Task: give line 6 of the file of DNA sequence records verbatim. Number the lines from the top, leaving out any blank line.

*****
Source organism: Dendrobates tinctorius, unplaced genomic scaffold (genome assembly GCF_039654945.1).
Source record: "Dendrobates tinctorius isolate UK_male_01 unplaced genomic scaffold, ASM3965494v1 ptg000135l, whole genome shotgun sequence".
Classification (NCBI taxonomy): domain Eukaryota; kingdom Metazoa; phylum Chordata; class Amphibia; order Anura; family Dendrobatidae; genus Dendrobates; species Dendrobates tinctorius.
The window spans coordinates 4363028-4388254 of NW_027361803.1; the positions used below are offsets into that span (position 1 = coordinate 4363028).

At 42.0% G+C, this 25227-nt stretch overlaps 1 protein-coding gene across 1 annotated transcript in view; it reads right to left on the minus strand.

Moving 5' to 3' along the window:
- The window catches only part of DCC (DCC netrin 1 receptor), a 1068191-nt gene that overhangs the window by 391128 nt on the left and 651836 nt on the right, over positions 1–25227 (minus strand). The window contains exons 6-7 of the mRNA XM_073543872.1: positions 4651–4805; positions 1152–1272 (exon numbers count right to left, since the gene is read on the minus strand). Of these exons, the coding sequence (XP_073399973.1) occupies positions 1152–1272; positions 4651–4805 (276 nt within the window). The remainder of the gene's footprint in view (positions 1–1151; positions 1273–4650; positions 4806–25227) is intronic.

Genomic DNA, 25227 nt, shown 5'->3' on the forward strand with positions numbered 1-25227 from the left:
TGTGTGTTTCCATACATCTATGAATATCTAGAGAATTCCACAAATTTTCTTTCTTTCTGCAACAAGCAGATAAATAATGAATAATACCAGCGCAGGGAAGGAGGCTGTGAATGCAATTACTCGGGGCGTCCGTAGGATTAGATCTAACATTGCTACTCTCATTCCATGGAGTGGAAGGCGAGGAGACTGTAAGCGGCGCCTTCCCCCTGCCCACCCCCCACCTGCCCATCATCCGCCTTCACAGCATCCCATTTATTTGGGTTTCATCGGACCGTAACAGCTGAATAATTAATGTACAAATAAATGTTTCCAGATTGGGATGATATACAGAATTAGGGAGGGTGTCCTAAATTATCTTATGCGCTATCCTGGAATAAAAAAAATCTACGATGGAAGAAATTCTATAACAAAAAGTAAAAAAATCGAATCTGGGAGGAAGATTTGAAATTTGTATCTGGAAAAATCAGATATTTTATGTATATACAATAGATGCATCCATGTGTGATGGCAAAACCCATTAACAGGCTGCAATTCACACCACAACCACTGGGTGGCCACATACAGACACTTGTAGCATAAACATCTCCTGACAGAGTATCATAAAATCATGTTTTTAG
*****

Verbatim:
Moving 5' to 3' along the window: